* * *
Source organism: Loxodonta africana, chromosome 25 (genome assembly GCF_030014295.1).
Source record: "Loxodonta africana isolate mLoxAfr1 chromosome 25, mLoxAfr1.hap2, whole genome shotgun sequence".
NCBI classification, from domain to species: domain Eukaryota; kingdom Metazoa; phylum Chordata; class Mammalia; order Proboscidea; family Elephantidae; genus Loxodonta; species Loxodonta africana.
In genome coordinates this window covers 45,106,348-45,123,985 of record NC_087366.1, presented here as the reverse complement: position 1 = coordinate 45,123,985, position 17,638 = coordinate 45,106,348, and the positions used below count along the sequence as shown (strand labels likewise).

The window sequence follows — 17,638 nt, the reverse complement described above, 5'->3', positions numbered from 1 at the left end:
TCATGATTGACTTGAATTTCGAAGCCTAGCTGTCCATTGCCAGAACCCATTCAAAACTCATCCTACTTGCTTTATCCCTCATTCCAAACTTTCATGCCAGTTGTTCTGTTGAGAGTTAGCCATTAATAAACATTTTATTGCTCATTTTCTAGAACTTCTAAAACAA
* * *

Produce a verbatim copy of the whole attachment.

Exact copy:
Source organism: Loxodonta africana, chromosome 25 (genome assembly GCF_030014295.1).
Source record: "Loxodonta africana isolate mLoxAfr1 chromosome 25, mLoxAfr1.hap2, whole genome shotgun sequence".
NCBI classification, from domain to species: domain Eukaryota; kingdom Metazoa; phylum Chordata; class Mammalia; order Proboscidea; family Elephantidae; genus Loxodonta; species Loxodonta africana.
In genome coordinates this window covers 45,106,348-45,123,985 of record NC_087366.1, presented here as the reverse complement: position 1 = coordinate 45,123,985, position 17,638 = coordinate 45,106,348, and the positions used below count along the sequence as shown (strand labels likewise).

The window sequence follows — 17,638 nt, the reverse complement described above, 5'->3', positions numbered from 1 at the left end:
TCATGATTGACTTGAATTTCGAAGCCTAGCTGTCCATTGCCAGAACCCATTCAAAACTCATCCTACTTGCTTTATCCCTCATTCCAAACTTTCATGCCAGTTGTTCTGTTGAGAGTTAGCCATTAATAAACATTTTATTGCTCATTTTCTAGAACTTCTAAAACAA